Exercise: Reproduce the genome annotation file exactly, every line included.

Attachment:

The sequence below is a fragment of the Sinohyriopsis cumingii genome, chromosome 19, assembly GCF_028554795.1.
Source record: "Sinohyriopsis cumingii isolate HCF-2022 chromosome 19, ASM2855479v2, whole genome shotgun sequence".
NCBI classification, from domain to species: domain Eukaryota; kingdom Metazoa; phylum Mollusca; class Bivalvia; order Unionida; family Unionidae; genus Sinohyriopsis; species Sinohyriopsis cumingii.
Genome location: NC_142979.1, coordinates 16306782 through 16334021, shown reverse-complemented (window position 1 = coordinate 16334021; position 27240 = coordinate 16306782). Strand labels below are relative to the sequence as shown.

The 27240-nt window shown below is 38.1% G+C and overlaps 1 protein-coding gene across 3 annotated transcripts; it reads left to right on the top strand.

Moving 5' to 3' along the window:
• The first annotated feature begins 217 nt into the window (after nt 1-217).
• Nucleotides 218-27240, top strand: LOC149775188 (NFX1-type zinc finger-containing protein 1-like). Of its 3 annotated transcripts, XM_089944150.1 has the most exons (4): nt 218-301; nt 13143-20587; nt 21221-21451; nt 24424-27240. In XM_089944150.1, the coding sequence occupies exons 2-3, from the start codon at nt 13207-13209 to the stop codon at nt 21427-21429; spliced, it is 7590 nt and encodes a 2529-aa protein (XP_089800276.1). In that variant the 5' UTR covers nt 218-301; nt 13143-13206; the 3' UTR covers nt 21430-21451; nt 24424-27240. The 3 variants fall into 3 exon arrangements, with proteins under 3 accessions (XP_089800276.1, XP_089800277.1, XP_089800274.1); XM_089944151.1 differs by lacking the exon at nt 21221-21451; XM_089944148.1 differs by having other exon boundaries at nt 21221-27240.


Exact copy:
The sequence below is a fragment of the Sinohyriopsis cumingii genome, chromosome 19, assembly GCF_028554795.1.
Source record: "Sinohyriopsis cumingii isolate HCF-2022 chromosome 19, ASM2855479v2, whole genome shotgun sequence".
NCBI classification, from domain to species: domain Eukaryota; kingdom Metazoa; phylum Mollusca; class Bivalvia; order Unionida; family Unionidae; genus Sinohyriopsis; species Sinohyriopsis cumingii.
Genome location: NC_142979.1, coordinates 16306782 through 16334021, shown reverse-complemented (window position 1 = coordinate 16334021; position 27240 = coordinate 16306782). Strand labels below are relative to the sequence as shown.

The 27240-nt window shown below is 38.1% G+C and overlaps 1 protein-coding gene across 3 annotated transcripts; it reads left to right on the top strand.

Moving 5' to 3' along the window:
• The first annotated feature begins 217 nt into the window (after nt 1-217).
• Nucleotides 218-27240, top strand: LOC149775188 (NFX1-type zinc finger-containing protein 1-like). Of its 3 annotated transcripts, XM_089944150.1 has the most exons (4): nt 218-301; nt 13143-20587; nt 21221-21451; nt 24424-27240. In XM_089944150.1, the coding sequence occupies exons 2-3, from the start codon at nt 13207-13209 to the stop codon at nt 21427-21429; spliced, it is 7590 nt and encodes a 2529-aa protein (XP_089800276.1). In that variant the 5' UTR covers nt 218-301; nt 13143-13206; the 3' UTR covers nt 21430-21451; nt 24424-27240. The 3 variants fall into 3 exon arrangements, with proteins under 3 accessions (XP_089800276.1, XP_089800277.1, XP_089800274.1); XM_089944151.1 differs by lacking the exon at nt 21221-21451; XM_089944148.1 differs by having other exon boundaries at nt 21221-27240.